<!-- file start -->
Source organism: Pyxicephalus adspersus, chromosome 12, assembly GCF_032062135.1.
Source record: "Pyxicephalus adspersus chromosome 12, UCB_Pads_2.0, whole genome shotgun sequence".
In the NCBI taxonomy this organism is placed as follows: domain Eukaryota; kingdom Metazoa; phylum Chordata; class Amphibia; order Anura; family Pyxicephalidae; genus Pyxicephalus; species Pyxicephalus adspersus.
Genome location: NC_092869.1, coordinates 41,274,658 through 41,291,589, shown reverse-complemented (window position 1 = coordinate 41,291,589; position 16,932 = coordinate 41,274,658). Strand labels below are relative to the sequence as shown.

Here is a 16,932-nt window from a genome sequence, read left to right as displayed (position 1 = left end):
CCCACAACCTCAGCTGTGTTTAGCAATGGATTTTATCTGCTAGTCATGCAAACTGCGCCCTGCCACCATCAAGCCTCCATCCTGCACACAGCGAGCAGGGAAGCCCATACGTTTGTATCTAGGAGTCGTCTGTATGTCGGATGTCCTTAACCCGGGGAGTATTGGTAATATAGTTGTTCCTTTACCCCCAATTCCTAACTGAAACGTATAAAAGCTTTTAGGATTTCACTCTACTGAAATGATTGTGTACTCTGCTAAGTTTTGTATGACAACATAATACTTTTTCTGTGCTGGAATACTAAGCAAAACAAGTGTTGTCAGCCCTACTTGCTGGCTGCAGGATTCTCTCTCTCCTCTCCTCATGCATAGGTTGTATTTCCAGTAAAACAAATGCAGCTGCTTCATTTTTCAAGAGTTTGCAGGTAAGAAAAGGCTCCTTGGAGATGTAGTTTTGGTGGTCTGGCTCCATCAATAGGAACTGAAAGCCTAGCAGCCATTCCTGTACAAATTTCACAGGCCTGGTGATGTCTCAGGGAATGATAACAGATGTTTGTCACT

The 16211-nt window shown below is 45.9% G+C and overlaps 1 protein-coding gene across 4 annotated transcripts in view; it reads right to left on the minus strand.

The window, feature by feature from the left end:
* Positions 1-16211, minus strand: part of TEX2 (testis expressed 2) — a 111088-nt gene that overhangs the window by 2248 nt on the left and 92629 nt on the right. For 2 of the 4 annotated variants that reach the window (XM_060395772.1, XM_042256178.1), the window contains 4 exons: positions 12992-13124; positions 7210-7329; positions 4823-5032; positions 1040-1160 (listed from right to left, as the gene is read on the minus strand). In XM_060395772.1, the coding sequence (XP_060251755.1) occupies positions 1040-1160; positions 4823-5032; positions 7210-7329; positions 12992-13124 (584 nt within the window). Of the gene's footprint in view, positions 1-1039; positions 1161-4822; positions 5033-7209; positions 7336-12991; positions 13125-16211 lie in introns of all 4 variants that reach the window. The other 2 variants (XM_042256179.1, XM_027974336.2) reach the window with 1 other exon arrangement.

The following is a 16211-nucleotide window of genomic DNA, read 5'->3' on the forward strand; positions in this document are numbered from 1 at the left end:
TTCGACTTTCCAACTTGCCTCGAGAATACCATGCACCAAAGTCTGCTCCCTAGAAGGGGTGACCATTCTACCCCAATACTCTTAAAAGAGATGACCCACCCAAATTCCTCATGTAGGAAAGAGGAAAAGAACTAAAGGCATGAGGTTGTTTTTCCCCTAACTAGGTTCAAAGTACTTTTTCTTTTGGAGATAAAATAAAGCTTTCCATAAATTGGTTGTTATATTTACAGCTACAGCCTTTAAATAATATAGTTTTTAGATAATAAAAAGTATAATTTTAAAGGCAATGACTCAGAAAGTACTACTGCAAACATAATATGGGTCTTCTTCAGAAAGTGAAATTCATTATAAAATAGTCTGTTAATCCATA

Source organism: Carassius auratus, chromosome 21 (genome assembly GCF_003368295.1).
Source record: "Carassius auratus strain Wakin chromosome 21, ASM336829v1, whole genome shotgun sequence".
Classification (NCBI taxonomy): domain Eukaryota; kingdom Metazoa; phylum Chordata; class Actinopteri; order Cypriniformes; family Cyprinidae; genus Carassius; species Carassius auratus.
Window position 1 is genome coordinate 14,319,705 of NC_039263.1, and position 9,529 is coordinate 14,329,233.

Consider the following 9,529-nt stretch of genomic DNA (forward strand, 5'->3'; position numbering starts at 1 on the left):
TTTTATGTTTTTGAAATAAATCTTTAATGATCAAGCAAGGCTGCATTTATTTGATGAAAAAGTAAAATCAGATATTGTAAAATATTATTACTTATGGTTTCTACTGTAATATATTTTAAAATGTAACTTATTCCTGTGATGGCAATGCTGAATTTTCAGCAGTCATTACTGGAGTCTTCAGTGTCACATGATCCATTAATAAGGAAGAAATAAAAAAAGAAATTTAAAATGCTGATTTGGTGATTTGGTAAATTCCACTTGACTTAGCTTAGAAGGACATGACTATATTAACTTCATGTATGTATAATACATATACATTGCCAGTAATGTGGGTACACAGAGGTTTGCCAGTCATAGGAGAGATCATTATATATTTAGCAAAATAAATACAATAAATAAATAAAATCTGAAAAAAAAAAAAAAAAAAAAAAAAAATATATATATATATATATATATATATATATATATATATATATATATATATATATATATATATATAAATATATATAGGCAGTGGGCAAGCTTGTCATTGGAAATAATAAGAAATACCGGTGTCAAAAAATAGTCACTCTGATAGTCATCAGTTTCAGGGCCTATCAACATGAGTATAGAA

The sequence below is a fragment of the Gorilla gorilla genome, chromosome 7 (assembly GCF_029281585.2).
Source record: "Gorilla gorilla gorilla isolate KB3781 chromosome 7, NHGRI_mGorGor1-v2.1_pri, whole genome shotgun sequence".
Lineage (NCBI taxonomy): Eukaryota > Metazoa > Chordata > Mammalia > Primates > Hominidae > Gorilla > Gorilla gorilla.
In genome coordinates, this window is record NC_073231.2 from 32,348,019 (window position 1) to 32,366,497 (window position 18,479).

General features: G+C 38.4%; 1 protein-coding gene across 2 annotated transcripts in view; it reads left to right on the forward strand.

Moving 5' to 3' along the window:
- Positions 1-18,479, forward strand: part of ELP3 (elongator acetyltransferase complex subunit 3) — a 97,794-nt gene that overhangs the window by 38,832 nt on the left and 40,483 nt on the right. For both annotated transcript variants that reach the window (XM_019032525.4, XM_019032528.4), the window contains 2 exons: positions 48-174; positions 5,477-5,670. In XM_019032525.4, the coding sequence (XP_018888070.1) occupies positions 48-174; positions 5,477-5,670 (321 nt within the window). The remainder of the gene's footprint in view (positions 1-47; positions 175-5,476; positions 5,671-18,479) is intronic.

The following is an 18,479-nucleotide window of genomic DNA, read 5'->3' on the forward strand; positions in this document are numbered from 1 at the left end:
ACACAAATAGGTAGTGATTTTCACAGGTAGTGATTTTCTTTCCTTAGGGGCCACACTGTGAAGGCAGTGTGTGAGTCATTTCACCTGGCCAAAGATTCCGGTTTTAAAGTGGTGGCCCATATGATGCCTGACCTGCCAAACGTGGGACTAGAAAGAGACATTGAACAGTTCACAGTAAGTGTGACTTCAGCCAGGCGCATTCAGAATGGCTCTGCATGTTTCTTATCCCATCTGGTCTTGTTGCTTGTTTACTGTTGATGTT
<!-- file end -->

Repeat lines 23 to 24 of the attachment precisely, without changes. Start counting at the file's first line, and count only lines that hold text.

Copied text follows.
Moving 5' to 3' along the window:
- Positions 1-18,479, forward strand: part of ELP3 (elongator acetyltransferase complex subunit 3) — a 97,794-nt gene that overhangs the window by 38,832 nt on the left and 40,483 nt on the right. For both annotated transcript variants that reach the window (XM_019032525.4, XM_019032528.4), the window contains 2 exons: positions 48-174; positions 5,477-5,670. In XM_019032525.4, the coding sequence (XP_018888070.1) occupies positions 48-174; positions 5,477-5,670 (321 nt within the window). The remainder of the gene's footprint in view (positions 1-47; positions 175-5,476; positions 5,671-18,479) is intronic.